Representatives from the livestock and poultry industries joined forces (Oct. 5, 2011), to commend U.S. Representatives Bob Goodlatte (R-Va.) and Jim Costa (D-Calif.) for introducing the Renewable Fuels Standard (RFS) Flexibility Act. The legislation calls for a twice annual review of the corn stocks-to-use ratio. If the ratio falls below a threshold of 10 percent, the RFS could be reduced.
The groups said the legislation will provide relief in times of tight corn supplies while also ensuring there is enough corn to meet the demand from all end-users.
The National Cattlemen’s Beef Association (NCBA), the National Chicken Council (NCC), the National Pork Producers Council (NPPC) and the National Turkey Federation (NTF) participated in a press conference hosted by Reps. Goodlatte and Costa to introduce the legislation. The groups raised concerns about the impact tight feed supplies and high feed prices, partially because of the RFS, have had on livestock and poultry producers.
“Cattlemen are not opposed to ethanol. We simply want the federal government to get out of the marketplace and allow the market to work,” said Kevin Kester, California cattleman and president of the California Cattlemen’s Association, an affiliate of NCBA. “USDA has projected this year’s corn crop will be more than 400 million bushels smaller than last year. Supplies are already tight due to drought, floods and rising demand, driven partially by the mandate. A smaller corn crop will put even further strain on corn stocks. It’s time to add a layer of common sense to our nation’s renewable fuels policy. We commend Congressmen Goodlatte and Costa for their leadership on this issue and we urge all members of Congress to support this commonsense bill.”
“The nation’s inventory of corn has fallen to critically low levels and will most likely fall further to only about two and a half weeks’ worth of corn on hand. This is due primarily to the enormous draw on the corn crop by ethanol producers – about 40 percent of the total. Chicken producers are facing corn shortages while ethanol producers are actually exporting corn-based ethanol to other countries. In North Carolina, a thousand plant workers lost their jobs last month and 150 farm families no longer have contracts to grow chickens because a chicken company was forced to close due to the high cost of corn,” said Bill Roenigk NCC senior vice president and chief economist. “Is it fair to family farmers who have grown chickens for generations to risk foreclosure and the loss of the family homestead so that ethanol can continue to be exported?”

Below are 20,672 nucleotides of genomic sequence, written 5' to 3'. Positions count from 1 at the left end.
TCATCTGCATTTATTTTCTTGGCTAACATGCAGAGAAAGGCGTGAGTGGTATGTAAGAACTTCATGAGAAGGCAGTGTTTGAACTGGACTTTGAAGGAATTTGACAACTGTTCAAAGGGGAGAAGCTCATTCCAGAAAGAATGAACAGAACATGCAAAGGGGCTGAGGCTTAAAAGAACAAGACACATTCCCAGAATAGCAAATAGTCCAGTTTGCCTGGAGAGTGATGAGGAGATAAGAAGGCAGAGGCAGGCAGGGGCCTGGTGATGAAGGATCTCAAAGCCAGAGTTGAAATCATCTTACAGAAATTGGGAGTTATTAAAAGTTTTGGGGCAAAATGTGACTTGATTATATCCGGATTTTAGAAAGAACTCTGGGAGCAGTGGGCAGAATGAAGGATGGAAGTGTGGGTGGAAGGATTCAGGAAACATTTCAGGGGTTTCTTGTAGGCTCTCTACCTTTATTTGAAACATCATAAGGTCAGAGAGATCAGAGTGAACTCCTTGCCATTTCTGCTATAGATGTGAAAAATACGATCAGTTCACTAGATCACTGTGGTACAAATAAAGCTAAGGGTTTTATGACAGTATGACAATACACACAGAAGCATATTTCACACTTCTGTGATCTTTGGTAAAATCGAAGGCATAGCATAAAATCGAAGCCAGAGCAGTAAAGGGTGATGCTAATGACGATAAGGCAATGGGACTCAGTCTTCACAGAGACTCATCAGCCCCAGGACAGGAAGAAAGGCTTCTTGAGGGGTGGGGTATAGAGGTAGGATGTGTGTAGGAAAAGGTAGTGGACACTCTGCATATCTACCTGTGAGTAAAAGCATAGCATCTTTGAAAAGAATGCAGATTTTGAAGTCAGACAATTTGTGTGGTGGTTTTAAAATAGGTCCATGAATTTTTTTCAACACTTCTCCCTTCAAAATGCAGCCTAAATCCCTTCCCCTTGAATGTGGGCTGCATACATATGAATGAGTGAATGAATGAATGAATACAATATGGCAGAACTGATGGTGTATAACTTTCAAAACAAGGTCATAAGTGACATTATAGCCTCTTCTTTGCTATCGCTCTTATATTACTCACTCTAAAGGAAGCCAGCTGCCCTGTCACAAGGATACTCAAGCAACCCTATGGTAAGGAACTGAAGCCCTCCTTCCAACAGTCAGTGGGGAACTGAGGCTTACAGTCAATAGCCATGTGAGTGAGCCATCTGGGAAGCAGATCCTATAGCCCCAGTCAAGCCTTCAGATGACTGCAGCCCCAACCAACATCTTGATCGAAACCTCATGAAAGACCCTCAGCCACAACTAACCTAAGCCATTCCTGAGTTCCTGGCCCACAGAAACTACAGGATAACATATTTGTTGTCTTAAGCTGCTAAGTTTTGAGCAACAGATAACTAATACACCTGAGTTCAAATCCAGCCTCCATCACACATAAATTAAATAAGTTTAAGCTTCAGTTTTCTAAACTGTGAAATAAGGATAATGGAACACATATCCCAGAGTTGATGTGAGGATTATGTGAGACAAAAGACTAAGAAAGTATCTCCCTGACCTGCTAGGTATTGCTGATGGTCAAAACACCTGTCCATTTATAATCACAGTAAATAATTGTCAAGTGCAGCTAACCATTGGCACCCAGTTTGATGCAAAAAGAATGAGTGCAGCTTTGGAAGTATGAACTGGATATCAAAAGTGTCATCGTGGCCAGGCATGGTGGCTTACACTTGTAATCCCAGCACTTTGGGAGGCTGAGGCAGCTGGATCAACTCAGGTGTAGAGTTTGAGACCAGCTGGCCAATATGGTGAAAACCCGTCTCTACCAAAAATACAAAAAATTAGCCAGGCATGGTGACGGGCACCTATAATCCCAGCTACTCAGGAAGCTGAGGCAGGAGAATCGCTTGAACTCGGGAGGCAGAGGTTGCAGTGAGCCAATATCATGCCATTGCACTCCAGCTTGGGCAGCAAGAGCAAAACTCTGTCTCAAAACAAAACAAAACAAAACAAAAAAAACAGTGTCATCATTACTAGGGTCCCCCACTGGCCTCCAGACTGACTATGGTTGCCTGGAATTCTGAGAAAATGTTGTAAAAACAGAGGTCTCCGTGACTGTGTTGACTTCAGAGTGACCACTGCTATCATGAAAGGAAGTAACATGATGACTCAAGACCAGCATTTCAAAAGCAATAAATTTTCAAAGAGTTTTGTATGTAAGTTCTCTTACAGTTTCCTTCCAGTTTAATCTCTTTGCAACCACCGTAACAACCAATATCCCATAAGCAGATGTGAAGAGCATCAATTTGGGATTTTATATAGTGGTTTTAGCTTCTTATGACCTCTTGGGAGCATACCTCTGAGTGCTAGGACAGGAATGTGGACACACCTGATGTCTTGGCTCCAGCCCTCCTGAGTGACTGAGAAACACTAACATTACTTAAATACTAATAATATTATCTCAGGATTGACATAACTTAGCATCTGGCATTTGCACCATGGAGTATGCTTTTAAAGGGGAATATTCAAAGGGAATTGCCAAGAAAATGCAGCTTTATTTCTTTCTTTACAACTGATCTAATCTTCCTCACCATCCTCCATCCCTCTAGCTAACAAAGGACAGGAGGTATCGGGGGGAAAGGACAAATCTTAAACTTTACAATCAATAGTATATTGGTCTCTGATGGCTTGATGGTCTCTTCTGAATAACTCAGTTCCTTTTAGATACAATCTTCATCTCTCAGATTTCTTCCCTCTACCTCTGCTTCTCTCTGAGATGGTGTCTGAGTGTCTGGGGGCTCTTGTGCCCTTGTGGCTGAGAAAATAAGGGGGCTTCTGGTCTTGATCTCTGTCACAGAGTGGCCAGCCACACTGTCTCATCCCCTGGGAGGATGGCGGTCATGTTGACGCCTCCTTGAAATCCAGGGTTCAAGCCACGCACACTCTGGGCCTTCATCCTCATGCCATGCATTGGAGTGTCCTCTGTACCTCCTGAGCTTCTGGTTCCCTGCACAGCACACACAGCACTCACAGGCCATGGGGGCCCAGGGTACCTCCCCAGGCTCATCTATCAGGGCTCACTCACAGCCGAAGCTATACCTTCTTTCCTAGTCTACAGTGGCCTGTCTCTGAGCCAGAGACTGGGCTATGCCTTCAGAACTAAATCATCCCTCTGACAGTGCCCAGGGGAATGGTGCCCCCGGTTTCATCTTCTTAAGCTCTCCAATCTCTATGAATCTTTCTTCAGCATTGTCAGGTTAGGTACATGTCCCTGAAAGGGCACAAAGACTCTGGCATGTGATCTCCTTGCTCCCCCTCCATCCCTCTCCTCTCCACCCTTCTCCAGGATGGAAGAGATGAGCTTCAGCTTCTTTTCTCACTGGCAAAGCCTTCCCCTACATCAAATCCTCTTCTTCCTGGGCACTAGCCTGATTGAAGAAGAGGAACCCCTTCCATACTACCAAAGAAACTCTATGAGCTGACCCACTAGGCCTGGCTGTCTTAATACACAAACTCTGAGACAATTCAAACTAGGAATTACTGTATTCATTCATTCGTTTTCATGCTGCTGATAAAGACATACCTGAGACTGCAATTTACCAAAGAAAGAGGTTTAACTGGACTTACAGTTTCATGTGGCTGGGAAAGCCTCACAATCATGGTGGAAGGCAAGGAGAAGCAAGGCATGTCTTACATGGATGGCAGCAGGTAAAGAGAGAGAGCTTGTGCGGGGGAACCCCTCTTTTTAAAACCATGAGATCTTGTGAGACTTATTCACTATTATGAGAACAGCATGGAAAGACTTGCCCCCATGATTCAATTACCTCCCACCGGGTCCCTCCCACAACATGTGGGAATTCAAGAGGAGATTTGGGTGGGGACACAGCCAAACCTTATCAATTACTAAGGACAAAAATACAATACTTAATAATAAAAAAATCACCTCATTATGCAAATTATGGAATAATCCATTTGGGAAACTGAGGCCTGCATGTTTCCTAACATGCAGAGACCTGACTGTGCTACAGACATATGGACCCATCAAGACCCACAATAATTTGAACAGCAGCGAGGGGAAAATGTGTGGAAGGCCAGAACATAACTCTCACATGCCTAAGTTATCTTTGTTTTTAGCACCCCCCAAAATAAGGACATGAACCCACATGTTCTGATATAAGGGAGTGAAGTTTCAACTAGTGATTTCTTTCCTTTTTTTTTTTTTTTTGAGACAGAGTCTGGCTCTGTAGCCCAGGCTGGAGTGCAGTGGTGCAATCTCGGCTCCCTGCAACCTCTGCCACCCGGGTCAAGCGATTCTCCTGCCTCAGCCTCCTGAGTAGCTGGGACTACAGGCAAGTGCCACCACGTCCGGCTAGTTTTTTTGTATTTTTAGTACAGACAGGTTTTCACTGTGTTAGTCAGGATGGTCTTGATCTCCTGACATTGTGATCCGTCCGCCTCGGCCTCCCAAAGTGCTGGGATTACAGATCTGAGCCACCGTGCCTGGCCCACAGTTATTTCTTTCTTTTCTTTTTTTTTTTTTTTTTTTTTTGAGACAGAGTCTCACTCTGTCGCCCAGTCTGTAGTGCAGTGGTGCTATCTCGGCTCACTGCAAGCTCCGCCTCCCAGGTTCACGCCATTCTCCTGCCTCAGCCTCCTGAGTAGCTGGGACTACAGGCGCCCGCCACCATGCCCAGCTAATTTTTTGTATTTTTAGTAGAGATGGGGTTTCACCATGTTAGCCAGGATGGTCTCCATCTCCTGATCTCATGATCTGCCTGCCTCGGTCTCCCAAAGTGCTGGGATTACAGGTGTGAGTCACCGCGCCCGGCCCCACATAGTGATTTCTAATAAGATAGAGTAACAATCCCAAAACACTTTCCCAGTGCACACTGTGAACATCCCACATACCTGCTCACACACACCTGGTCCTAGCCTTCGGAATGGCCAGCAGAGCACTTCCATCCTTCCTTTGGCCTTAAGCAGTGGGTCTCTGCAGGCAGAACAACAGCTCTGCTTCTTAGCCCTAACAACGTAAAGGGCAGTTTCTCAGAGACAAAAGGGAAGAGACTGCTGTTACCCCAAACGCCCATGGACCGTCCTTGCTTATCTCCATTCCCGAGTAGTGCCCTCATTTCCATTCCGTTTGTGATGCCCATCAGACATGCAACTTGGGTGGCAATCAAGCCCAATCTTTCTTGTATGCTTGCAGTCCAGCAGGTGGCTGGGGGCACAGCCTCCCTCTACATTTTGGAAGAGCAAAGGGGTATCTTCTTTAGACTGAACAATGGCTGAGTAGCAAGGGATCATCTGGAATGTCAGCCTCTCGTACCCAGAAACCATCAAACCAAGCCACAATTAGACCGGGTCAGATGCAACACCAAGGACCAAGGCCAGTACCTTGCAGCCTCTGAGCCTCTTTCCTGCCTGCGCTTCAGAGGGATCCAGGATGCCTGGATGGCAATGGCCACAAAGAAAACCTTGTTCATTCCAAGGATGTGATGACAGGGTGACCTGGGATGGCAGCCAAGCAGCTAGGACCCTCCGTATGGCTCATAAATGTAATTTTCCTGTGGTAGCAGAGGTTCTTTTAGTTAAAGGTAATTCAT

“America’s pork producers, who need corn to feed their animals, are grateful to Congressmen Goodlatte and Costa for sponsoring legislation to protect the nation’s livestock and poultry producers should there be a shortage of corn,” said NPPC President Doug Wolf, a pork producer from Lancaster, Wis. “Production of biofuels is important to the U.S. economy but so is production of food. The Goodlatte-Costa bill will help ensure that Americans have affordable, abundant meat and poultry in times of short supplies of corn.”
“While no one item is a silver bullet to fixing the low corn stock problem, the National Turkey Federation applauds Reps. Goodlatte and Costa for introducing legislation that will help alleviate the tight corn stocks and protect livestock and poultry producers from excessively high prices caused by the government mandates that divert nearly half the nation’s corn into the fuel supply,” said NTF President Joel Brandenberger.
“For many years, the turkey industry has been looking to reform the existing ethanol policy and commends this forward thinking legislative proposal. The proposal would put a safety net in place that ensures the availability of corn and reduces price volatility in the future. The Renewable Fuels Standard should be reevaluated by creating a policy that provides practical, automatic and meaningful protection against a poor corn harvest. We look forward to working with Congressman Goodlatte and Costa and appreciate their leadership.”